Why Are Men Killing Themselves?

Is there enough being done to help? Is it social factors? Life in general? Or perhaps some are suffering from PTSD without realising?

Peter Marshall, Stevenage

“It might have something to do with the enormously gynocentric therapy industry. Most men who have been to couples counselling will testify to this. It might also be to do with the fact that men ARE open to discussing the issues we face, yet the accepted response is to not listen to them – and them being told to ‘man up’. It may also be to do with the fact men have been taught that women are more valuable than themselves, therefore putting themselves in a vulnerable position when it comes to matters of self-esteem.”

Barry John, Dumfriesshire

“It’s not that men need to open up their hearts to society, but society that needs to open its heart up to men – then we might finally get somewhere with this on-going mess.”

Peter Lester, London

“These days it seems completely acceptable in society to consider men of any age as being disposable, and the sooner our government pick up on this as a source of enormous risk to within the populous, the better everyone will be.”

Bob Shelby, Somerset

“It’s too much of that traditional ‘man up’ attitude and then the stigma related to men being open about such issues.”

Charles Jackson-Smythe, London

We at suffragents.org calculate that over 2000 men commit suicide because of unfair divorce laws in the UK.

Jonathan Evans, Stevenage

“The question is WHY though?”

Charles Jackson-Smythe, London

“Many men give up because they have no hope. Their dreams and hopes for a future are in tatters and the kids are now treated as cash machines for ex-partners. Pills and drugs plus psychological help can never give a man back his biological children, born out of love, but he is now suffering a ‘living bereavement’. When the law is more sympathetic and treats divorce accusations of abuse as criminal activities – and that his behaviour has to be ‘proved beyond reasonable doubt’ – then we shall see a reduction in male suicide rates. At the moment a woman can basically file an unsubstantiated accusation as a divorce reason and the man is condemned as guilty.”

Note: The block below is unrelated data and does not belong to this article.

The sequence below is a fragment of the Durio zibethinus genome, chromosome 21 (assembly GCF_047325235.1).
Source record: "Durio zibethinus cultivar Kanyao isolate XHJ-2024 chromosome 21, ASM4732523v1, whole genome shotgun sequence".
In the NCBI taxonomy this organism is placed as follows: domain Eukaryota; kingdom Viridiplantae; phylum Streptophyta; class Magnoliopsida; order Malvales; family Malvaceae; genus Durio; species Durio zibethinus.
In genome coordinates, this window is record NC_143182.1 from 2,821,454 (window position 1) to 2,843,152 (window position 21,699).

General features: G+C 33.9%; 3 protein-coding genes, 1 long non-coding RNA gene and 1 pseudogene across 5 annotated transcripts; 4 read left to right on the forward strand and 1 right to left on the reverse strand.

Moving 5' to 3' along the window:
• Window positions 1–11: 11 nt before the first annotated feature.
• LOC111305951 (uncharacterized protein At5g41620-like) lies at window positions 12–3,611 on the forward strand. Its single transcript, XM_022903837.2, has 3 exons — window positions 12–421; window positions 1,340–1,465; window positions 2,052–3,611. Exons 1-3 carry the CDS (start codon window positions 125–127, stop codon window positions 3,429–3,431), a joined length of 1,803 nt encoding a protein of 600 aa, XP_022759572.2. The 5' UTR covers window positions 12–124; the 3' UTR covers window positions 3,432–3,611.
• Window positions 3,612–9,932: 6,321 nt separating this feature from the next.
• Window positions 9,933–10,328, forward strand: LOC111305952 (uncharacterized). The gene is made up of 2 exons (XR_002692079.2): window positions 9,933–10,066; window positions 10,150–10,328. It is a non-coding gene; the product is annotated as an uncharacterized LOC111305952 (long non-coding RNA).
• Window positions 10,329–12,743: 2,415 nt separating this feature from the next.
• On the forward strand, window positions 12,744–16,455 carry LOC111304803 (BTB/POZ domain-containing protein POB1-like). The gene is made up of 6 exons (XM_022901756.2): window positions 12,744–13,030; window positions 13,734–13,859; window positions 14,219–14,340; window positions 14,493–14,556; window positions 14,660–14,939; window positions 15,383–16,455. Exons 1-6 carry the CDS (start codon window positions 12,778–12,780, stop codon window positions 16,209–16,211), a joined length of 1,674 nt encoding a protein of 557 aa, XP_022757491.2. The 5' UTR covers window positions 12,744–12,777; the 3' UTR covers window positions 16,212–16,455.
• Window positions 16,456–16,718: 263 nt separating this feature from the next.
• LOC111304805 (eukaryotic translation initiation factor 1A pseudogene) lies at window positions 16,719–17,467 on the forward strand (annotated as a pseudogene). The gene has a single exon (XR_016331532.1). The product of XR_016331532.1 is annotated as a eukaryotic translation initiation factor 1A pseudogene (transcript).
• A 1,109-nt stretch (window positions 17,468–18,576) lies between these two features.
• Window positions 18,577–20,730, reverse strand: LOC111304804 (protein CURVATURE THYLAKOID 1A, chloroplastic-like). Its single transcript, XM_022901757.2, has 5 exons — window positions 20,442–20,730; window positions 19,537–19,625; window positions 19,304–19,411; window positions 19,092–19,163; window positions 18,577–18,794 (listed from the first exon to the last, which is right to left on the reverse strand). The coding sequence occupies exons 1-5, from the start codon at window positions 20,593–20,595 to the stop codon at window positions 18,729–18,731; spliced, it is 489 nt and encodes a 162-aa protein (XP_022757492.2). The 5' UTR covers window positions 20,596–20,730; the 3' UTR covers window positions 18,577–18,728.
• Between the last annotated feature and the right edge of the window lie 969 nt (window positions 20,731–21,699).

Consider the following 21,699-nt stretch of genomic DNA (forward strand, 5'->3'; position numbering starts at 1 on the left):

Simon Havens, Bedfordshire

“I believe it’s a culture of ‘toxic masculinity’. There’s a reason men, on average, will commit suicide with much ‘messier’ methods than women – such as self-inflicted gunshots, hanging etc., as opposed to overdosing. Men cannot speak up for fear of being perceived as ‘weak’ and ‘un-manly’.”

David Westmoreland, Hertfordshire

“Men’s mental health is almost certainly connected to suicide being the biggest killer of men under 45. I can personally vouch that the industry in which I work has done little to even spot, let alone tackle mental health issues in young men.”

George Jacobs, Norfolk

“I’ve started to notice an increase in the number of helpline and awareness posters about men’s mental health and alcohol problems in the toilets of bars, pubs and even construction sites lately.”

Oscar Hedges, Hertfordshire

“I don’t think there’s anywhere to go for mental help near me – the nearest mental health help is probably about an hour+ travel from me. There needs to be more done to make these services available and also to let people know about them.”

Sally Smith, Warwickshire

“In my humble opinion this ‘lad’ culture encourages men to hide their true feelings and to not show weakness – if they do they get the mickey taken out of them. This affects young men massively. Older men also have these same ‘manly’ standards to live by, but often have little knowledge of mental health issues or the services available to help them.”

Jack Harrison, Hampshire

“It’s a sad state of affairs. A friend of mine who did seek help was put on a really long waiting list and when he finally got talking to a doctor, the doctor had very little sympathy for him! If you are male and think you need to speak to someone don’t delay; it can also be a good idea to take a friend or family member with you if you’re not very good at talking!”

Abraham Walters, Kent

“The mind is the most complicated and sensitive part of the body and can be damaged very easily, even by itself! It’s a pretty simple concept but society seems unable to accept it as what should be the norm.”

Oliver Jacobs, Sussex

“I have had PTSD problems in the past in relation to my military service and now seek treatment every time I think I’m going to relapse. I really hate going through what I do, but medical help and counselling has been a godsend and it usually does get me through.”